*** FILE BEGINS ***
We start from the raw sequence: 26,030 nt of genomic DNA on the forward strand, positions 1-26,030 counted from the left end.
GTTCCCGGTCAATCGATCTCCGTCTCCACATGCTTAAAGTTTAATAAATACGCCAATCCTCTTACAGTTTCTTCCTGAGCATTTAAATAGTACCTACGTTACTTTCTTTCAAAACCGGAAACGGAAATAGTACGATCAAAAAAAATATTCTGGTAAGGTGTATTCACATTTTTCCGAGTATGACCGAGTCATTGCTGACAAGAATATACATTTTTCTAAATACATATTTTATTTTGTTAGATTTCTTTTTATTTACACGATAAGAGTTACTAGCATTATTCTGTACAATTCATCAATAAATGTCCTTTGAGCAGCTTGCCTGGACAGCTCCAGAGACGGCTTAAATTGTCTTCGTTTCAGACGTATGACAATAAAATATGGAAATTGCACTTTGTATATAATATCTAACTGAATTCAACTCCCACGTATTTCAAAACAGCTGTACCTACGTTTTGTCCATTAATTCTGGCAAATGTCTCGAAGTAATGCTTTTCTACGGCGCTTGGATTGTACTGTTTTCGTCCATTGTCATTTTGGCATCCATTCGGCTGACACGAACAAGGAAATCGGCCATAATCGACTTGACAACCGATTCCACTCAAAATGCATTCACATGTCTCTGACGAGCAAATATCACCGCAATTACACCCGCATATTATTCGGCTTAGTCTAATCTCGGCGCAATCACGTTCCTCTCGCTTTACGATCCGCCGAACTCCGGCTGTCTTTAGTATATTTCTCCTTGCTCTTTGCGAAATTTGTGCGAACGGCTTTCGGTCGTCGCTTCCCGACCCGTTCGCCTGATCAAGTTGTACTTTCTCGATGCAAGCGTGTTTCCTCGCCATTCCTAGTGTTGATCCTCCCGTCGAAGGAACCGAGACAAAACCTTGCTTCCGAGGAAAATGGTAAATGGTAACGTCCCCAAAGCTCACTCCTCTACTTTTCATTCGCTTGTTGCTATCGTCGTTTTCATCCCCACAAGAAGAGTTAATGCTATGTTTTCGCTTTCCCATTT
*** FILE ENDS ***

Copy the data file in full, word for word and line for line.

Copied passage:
We start from the raw sequence: 26,030 nt of genomic DNA on the forward strand, positions 1-26,030 counted from the left end.
GTTCCCGGTCAATCGATCTCCGTCTCCACATGCTTAAAGTTTAATAAATACGCCAATCCTCTTACAGTTTCTTCCTGAGCATTTAAATAGTACCTACGTTACTTTCTTTCAAAACCGGAAACGGAAATAGTACGATCAAAAAAAATATTCTGGTAAGGTGTATTCACATTTTTCCGAGTATGACCGAGTCATTGCTGACAAGAATATACATTTTTCTAAATACATATTTTATTTTGTTAGATTTCTTTTTATTTACACGATAAGAGTTACTAGCATTATTCTGTACAATTCATCAATAAATGTCCTTTGAGCAGCTTGCCTGGACAGCTCCAGAGACGGCTTAAATTGTCTTCGTTTCAGACGTATGACAATAAAATATGGAAATTGCACTTTGTATATAATATCTAACTGAATTCAACTCCCACGTATTTCAAAACAGCTGTACCTACGTTTTGTCCATTAATTCTGGCAAATGTCTCGAAGTAATGCTTTTCTACGGCGCTTGGATTGTACTGTTTTCGTCCATTGTCATTTTGGCATCCATTCGGCTGACACGAACAAGGAAATCGGCCATAATCGACTTGACAACCGATTCCACTCAAAATGCATTCACATGTCTCTGACGAGCAAATATCACCGCAATTACACCCGCATATTATTCGGCTTAGTCTAATCTCGGCGCAATCACGTTCCTCTCGCTTTACGATCCGCCGAACTCCGGCTGTCTTTAGTATATTTCTCCTTGCTCTTTGCGAAATTTGTGCGAACGGCTTTCGGTCGTCGCTTCCCGACCCGTTCGCCTGATCAAGTTGTACTTTCTCGATGCAAGCGTGTTTCCTCGCCATTCCTAGTGTTGATCCTCCCGTCGAAGGAACCGAGACAAAACCTTGCTTCCGAGGAAAATGGTAAATGGTAACGTCCCCAAAGCTCACTCCTCTACTTTTCATTCGCTTGTTGCTATCGTCGTTTTCATCCCCACAAGAAGAGTTAATGCTATGTTTTCGCTTTCCCATTT